Mapping Innovations Accelerate for the Post-Covid Era
This post is the latest in our “Mapping the Future” series. It’s our editorial focus for the month of June.
One of the fundamental sub-sectors of the broader local commerce world is mapping. Ruled over the past 15 years by Google Maps, it’s become the standard way that consumers find and discover things around them. But though it’s mature and established, it’s somehow also undergoing rapid evolution.
There’s been ample activity to revolutionize the mapping front end with things like 3D navigation. Google Live View is leading the way, as it wants to future-proof Maps and appeal to the visual-first Snapchat generation. But its not alone as other tech giants continue to nip at its heels for consumer-mapping market share.
The latest mapping innovations can be summed up in the announcements coming out of the last three major developer conferences. As we’re in the midst of developer conference season, this includes Google I/O, Snap’s Partner Summit, and Apple’s flagship WWDC. Let’s tackle those one at a time.
I Break for Google
Google will apply machine learning and navigation data to better inform drivers proactively about dynamic traffic conditions. Specifically, it would like to lessen “hard-braking moments” — those times you’re surprised by sudden traffic slowdowns and have to slam on your brakes.
A similar planning utility will be offered by the new “area busyness” feature. This builds on busyness ratings that Google already provides for businesses, informing searchers about times they’re likely to be busiest. It now does the same for entire neighborhoods or events (think: street fairs or farmers markets).
Using similar technology, Google will customize mapping experiences for each user’s unique variables, such as location or time of day. So if it’s noon on a weekday, a user may see lunch spots dominate the map, while morning hours may highlight coffee shops. If you’re traveling, you may see landmarks.
Next on the list of updates is Live View, which is Google’s AR navigation feature mentioned above. The latest updates make the feature more accessible. It can now be launched directly from the map interface (as opposed to within navigation functions) to explore surroundings in a more visually intuitive way.
This means users can activate Live View directly from the map to see graphical overlays that reveal information about storefronts in view. These overlays can include standard listings from Google My Business, including business name, hours of operation, reviews, photos, and busyness rating.
As for Snap, mapping continues to be a product-development initiative for the social company. The thought is that social interaction is tied to the real world to a meaningful degree. So if Snap can add layers of social relevance based on where you are, it can deepen user connections and engagement.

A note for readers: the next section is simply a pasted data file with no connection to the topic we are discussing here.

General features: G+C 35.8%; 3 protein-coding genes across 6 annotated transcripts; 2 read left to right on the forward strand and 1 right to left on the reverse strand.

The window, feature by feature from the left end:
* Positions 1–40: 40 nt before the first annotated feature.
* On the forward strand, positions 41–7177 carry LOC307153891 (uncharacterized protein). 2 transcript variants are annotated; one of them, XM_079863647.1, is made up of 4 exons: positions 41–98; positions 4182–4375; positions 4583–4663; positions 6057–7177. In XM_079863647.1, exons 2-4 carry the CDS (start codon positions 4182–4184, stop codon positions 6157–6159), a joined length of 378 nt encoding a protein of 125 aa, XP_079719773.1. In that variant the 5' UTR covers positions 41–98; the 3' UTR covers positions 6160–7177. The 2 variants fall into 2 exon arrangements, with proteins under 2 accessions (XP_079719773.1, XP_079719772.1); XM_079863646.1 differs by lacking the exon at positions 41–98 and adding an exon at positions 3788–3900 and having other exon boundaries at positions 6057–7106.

This was behind Snap’s 2017 acquisition of Placed, which it eventually spun out for other reasons. Snapchat has since shown considerable interest in making social mapping a thing. This includes Snap Map, which 250 million people use to connect with friends — and businesses — in the real world (Covid notwithstanding).
With that backdrop, what’s the latest from Snap Map? The most significant of its latest round of updates is a new organizational construct known as “layers.” Think of this as different data sets in the map that you can toggle on and off, depending on your interests. Layers will develop around things like fast food or coffee.
Layers will be compiled using Snap’s signature partnering approach. It will acclimate users to layers through featured sets of new content from designated vertical partners. For example, a Ticketmaster layer will highlight local events, while a layer from The Infatuation will reveal local food items that are trending.
But the next likely play will be to distribute layers on a broader scale through APIs. This would let Snapchat scale up the creation of layers by crowdsourcing it to various startups. That would also broaden the use cases to several points of interest, which in turn boosts Snap Maps engagement and grows its user base.
Lastly, what about Apple? Over the past few years, it’s been slowly reforming Apple Maps — partly to redeem the black eye left from last decade’s Mapgate. This involves collecting first-party mapping data for a more integrated and reliable mapping experience. It’s also collecting 3D spatial-mapping data.
This all took a step forward at this week’s WWDC conference, as noted. There, Apple announced finer levels of mapping detail in commercial districts as well as elevation and stylized landmarks. The latter gives more personality to waypoints such as the characteristics of the Statue of Liberty or Golden Gate Bridge.
Apple also rolled out updates for in-car navigation, including color coding for things like turn lanes. And for transit riders, Apple Maps now offers personalized alerts so you don’t miss your train. But perhaps most prominent of all of Apple’s updates is AR navigation in urban areas. This follows Google’s lead from Live View.
Specifically, Apple Maps can now activate 3D navigation in urban areas through an upheld smartphone. This can be more intuitive than looking down at a 2D map and mentally translating it to 3D space. And as it develops — again, like Live View — it could add informational overlays for storefronts, making it a local discovery tool.
Add it all up, and mapping continues to push forward with accelerated innovation. And the timing could be right. As we all emerge from Covid-induced hibernation, we’ll need tools to better navigate and transact IRL. It seems that Google, Snap, and Apple are attuned to that opportunity and are gearing up for post-Covid action.